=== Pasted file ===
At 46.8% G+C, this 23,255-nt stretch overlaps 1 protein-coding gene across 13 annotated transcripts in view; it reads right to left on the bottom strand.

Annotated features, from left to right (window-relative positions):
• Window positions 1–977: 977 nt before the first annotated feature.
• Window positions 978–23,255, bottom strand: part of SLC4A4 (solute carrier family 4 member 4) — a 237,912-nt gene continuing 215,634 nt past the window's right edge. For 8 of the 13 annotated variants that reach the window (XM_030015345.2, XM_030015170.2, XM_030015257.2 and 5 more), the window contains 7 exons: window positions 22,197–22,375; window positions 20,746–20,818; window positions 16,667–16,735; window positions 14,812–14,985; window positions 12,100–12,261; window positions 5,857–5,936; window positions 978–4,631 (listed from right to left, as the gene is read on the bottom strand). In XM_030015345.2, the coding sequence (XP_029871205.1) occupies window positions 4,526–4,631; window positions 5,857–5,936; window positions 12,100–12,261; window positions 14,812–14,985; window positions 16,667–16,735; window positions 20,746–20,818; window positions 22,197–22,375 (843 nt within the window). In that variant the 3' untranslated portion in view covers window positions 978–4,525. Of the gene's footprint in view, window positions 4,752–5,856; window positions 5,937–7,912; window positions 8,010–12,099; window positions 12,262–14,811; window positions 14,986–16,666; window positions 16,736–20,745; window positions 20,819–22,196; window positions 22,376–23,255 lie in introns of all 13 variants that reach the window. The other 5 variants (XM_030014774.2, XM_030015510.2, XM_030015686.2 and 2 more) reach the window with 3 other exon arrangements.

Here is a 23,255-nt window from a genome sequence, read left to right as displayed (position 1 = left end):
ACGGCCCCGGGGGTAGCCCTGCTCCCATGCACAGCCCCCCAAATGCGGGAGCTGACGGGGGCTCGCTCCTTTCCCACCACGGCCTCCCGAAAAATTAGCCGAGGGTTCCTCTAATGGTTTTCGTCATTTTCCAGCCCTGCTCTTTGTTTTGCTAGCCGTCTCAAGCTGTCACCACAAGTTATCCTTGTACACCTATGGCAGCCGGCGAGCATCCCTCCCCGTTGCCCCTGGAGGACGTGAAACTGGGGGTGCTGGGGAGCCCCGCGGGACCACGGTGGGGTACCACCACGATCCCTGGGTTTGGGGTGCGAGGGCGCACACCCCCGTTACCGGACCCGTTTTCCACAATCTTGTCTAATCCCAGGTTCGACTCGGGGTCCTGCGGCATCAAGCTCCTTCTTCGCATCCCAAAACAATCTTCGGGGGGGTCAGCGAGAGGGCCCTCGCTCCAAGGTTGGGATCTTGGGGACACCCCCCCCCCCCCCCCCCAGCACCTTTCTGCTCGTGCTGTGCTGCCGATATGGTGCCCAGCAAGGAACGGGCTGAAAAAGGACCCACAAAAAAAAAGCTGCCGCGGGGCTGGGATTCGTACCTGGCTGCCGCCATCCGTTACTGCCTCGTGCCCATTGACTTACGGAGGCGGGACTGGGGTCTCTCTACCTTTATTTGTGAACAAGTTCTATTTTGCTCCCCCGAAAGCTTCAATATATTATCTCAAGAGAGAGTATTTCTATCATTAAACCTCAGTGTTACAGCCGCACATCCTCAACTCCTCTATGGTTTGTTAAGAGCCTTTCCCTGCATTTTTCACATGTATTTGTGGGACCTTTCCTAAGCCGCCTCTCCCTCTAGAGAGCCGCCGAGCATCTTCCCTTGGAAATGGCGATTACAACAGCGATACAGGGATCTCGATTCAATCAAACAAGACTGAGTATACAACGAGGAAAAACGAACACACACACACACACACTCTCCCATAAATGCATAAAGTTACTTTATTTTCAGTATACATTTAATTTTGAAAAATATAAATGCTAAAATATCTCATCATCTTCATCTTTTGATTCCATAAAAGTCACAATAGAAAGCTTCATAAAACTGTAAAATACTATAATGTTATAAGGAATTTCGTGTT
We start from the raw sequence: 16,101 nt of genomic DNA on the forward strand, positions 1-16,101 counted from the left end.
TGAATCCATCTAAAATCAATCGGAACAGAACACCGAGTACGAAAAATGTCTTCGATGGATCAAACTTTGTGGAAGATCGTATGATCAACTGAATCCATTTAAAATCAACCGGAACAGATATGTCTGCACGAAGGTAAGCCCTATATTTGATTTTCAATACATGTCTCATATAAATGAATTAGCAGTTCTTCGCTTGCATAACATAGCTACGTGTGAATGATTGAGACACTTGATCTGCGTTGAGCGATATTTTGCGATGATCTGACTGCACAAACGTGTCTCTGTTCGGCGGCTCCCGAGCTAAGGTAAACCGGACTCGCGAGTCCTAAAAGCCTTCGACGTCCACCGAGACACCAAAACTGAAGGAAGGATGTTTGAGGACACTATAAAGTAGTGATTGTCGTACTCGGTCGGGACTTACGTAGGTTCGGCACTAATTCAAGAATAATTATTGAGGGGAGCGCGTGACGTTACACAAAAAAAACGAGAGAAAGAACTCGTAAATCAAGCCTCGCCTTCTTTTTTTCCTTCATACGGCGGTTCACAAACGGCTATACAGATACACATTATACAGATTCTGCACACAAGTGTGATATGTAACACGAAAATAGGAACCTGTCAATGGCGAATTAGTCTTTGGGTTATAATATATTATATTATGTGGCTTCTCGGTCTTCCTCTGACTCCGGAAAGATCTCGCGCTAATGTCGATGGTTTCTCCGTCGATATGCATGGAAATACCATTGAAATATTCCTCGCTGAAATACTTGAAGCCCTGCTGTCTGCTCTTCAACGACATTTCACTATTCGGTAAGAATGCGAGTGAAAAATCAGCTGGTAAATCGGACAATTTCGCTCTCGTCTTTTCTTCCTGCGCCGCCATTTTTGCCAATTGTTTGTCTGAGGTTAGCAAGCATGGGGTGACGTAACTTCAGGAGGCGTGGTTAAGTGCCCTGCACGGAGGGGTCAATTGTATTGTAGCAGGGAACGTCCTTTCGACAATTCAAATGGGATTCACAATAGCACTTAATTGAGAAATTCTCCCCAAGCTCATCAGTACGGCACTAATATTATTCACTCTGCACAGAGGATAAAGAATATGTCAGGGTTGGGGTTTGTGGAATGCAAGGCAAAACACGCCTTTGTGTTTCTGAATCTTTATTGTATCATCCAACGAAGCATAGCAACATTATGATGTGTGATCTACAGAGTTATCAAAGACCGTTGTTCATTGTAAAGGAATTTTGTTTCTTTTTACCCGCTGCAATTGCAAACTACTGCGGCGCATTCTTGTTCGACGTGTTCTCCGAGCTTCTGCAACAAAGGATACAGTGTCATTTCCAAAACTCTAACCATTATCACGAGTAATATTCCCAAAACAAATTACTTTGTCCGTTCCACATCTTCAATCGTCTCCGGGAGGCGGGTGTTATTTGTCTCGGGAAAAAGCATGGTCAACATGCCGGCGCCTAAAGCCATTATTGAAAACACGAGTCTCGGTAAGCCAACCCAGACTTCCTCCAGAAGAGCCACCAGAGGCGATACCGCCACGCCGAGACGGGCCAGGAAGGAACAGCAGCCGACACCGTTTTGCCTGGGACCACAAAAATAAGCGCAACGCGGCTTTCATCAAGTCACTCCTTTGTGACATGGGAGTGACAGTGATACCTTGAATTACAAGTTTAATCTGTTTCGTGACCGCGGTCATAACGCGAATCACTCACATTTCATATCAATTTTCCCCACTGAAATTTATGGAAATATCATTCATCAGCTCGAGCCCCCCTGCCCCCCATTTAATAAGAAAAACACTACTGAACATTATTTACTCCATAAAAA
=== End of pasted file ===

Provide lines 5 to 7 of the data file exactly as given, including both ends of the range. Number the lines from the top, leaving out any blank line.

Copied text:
Here is a 23,255-nt window from a genome sequence, read left to right as displayed (position 1 = left end):
ACGGCCCCGGGGGTAGCCCTGCTCCCATGCACAGCCCCCCAAATGCGGGAGCTGACGGGGGCTCGCTCCTTTCCCACCACGGCCTCCCGAAAAATTAGCCGAGGGTTCCTCTAATGGTTTTCGTCATTTTCCAGCCCTGCTCTTTGTTTTGCTAGCCGTCTCAAGCTGTCACCACAAGTTATCCTTGTACACCTATGGCAGCCGGCGAGCATCCCTCCCCGTTGCCCCTGGAGGACGTGAAACTGGGGGTGCTGGGGAGCCCCGCGGGACCACGGTGGGGTACCACCACGATCCCTGGGTTTGGGGTGCGAGGGCGCACACCCCCGTTACCGGACCCGTTTTCCACAATCTTGTCTAATCCCAGGTTCGACTCGGGGTCCTGCGGCATCAAGCTCCTTCTTCGCATCCCAAAACAATCTTCGGGGGGGTCAGCGAGAGGGCCCTCGCTCCAAGGTTGGGATCTTGGGGACACCCCCCCCCCCCCCCCCCAGCACCTTTCTGCTCGTGCTGTGCTGCCGATATGGTGCCCAGCAAGGAACGGGCTGAAAAAGGACCCACAAAAAAAAAGCTGCCGCGGGGCTGGGATTCGTACCTGGCTGCCGCCATCCGTTACTGCCTCGTGCCCATTGACTTACGGAGGCGGGACTGGGGTCTCTCTACCTTTATTTGTGAACAAGTTCTATTTTGCTCCCCCGAAAGCTTCAATATATTATCTCAAGAGAGAGTATTTCTATCATTAAACCTCAGTGTTACAGCCGCACATCCTCAACTCCTCTATGGTTTGTTAAGAGCCTTTCCCTGCATTTTTCACATGTATTTGTGGGACCTTTCCTAAGCCGCCTCTCCCTCTAGAGAGCCGCCGAGCATCTTCCCTTGGAAATGGCGATTACAACAGCGATACAGGGATCTCGATTCAATCAAACAAGACTGAGTATACAACGAGGAAAAACGAACACACACACACACACACTCTCCCATAAATGCATAAAGTTACTTTATTTTCAGTATACATTTAATTTTGAAAAATATAAATGCTAAAATATCTCATCATCTTCATCTTTTGATTCCATAAAAGTCACAATAGAAAGCTTCATAAAACTGTAAAATACTATAATGTTATAAGGAATTTCGTGTT
We start from the raw sequence: 16,101 nt of genomic DNA on the forward strand, positions 1-16,101 counted from the left end.